Despite multiple interventions by the Central Bank of Nigeria to defend the Naira, the Naira fell by N22 in the first quarter of 2022.
At the official Investors and Exporters (I&E) market, the naira-US dollar exchange rate has remained constant at N417/$1. The black market, on the other hand, has maintained its bearish trend pushing the Naira towards N600/$1.
To safeguard the Naira, the Central Bank has implemented a plethora of restrictions, ranging from prohibiting the selling of dollars to BDCs to prohibiting the broadcast of black market rates on AbokiFX.
What you should know
- In the parallel market, the Naira fell against the US dollar, closing at N565/$1 on December 31, 2021, compared to N460/$1 at the end of 2020.
- Similarly, the black market exchange rate closed negative on the 31st of March 2022 at N587/$1, indicating a N22 depreciation when compared to the N565/$1 on the 31st of December 2021.
- In February 2022, the CBN extended the Naira for Dollar scheme from the IMTOs to the IEFX window. Specifically, the CBN released instructions that outline that it will facilitate a payment of N65 for every US dollar repatriated and sold at the Investors and Exporters Window.
- The CBN’s stated goal with the RT200 Program is to raise $200 billion in non-oil foreign exchange earnings over the next 5 years in an effort to save the value of the Naira.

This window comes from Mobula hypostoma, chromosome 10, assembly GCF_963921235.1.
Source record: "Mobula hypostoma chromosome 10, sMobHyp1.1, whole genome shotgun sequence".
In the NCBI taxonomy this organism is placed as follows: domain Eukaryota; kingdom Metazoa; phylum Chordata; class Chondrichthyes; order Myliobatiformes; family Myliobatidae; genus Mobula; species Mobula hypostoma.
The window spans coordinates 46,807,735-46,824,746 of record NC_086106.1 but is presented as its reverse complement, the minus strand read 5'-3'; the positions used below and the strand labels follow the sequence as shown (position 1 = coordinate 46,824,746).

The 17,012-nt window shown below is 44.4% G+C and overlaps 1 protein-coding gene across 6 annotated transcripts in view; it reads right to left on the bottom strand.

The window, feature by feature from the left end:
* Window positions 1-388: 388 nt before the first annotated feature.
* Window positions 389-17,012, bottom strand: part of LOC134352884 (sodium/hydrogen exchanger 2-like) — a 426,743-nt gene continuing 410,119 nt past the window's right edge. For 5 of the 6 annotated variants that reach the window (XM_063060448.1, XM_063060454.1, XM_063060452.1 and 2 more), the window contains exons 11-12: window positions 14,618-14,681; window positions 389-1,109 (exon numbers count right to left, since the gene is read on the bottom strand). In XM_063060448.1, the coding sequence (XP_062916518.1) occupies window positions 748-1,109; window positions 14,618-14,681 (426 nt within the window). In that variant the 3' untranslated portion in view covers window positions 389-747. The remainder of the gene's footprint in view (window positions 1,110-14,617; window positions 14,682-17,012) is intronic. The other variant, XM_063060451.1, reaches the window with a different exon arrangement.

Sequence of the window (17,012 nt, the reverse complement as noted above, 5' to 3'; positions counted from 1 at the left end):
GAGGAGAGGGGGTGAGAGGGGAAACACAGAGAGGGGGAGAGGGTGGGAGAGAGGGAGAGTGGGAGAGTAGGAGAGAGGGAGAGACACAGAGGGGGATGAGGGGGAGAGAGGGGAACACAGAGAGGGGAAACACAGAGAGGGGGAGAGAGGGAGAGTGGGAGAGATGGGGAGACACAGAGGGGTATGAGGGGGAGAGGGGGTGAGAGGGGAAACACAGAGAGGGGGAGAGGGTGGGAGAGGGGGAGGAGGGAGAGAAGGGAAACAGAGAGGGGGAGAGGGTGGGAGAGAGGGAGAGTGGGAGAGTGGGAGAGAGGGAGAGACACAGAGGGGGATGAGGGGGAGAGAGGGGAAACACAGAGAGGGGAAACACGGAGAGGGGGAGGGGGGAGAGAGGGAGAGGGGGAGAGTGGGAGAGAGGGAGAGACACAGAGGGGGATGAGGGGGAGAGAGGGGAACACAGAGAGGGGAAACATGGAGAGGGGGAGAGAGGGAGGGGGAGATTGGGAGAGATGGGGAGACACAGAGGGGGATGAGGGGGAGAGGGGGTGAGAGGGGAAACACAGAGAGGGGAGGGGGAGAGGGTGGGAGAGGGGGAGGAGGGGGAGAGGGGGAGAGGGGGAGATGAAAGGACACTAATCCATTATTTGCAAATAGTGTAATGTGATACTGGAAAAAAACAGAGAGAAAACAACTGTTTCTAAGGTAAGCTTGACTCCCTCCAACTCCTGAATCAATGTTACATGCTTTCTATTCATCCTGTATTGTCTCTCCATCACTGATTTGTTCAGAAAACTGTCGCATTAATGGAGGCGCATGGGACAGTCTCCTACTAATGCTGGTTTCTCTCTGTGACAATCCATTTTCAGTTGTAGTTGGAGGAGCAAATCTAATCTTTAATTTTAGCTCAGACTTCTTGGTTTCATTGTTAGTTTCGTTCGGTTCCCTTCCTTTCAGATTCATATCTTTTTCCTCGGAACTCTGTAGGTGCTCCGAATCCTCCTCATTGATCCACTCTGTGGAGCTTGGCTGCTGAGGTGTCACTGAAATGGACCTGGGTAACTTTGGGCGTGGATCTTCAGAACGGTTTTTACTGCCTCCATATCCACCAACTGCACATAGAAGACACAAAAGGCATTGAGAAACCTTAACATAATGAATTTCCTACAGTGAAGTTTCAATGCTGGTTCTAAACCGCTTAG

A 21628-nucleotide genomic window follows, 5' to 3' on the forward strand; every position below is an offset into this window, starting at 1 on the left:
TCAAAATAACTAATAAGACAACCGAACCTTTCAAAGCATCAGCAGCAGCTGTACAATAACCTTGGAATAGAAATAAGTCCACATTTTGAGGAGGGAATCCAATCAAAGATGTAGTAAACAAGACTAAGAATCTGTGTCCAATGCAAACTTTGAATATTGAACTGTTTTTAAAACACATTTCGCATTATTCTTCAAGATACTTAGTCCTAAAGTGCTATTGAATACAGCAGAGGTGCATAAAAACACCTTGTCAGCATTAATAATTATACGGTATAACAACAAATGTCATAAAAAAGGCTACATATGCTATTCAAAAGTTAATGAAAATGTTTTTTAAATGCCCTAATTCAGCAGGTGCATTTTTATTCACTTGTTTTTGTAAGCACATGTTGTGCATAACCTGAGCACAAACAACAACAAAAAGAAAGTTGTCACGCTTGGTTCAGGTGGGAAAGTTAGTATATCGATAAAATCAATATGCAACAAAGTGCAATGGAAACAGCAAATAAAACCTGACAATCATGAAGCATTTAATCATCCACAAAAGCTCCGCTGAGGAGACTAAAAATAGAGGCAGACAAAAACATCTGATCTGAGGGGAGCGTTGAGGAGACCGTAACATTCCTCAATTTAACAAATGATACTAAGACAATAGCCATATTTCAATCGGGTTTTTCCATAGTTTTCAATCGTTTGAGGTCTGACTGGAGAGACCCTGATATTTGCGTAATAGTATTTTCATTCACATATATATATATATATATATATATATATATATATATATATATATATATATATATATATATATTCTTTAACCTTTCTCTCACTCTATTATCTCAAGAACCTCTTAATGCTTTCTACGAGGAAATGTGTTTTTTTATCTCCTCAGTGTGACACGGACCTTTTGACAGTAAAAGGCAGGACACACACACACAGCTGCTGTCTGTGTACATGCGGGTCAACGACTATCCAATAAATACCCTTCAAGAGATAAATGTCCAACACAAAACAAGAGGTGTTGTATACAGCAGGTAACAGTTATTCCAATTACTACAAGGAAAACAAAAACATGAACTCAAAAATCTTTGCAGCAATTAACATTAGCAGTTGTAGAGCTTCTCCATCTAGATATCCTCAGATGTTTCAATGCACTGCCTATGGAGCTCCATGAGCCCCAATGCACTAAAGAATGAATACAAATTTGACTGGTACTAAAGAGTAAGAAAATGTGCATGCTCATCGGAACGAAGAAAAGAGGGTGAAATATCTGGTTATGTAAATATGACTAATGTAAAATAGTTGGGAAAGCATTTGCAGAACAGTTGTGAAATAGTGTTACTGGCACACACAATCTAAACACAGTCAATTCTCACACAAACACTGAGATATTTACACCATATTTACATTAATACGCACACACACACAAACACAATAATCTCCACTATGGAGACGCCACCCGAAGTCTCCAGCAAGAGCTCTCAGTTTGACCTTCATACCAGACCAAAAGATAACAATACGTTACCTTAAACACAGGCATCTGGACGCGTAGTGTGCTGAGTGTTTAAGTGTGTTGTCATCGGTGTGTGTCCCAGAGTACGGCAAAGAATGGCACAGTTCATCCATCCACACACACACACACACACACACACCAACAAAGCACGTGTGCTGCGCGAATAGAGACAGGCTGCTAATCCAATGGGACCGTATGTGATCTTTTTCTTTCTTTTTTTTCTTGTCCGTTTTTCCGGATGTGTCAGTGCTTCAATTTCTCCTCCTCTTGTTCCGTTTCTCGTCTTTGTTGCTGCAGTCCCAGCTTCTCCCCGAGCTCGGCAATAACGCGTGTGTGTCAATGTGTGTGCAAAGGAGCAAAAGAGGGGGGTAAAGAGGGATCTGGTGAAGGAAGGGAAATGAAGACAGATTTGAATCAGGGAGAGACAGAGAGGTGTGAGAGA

- The Naira faces additional depreciation as a result of dividends declared by big firms in the local equities market to their owners, which also includes international investors who wish to repatriate their funds.
- GTCO, Zenith Bank, Dangote Cement, Lafarge Africa, Access Bank, Nigerian Breweries, and MTN Nigeria, among others, have all declared final dividends in naira for their fiscal year 2021.
- Inflationary pressures, Inflation Rate Differential, Balance of Trade problems, Foreign reserves balances, Interest rate differentials, and other factors all exert pressure on the Naira exchange rate.
Recently, the question if Naira could receive crude oil exports in Naira was answered by the DMO. The Debt Management Office (DMO) said the moves will translate to external reserves and currency decline for Nigeria.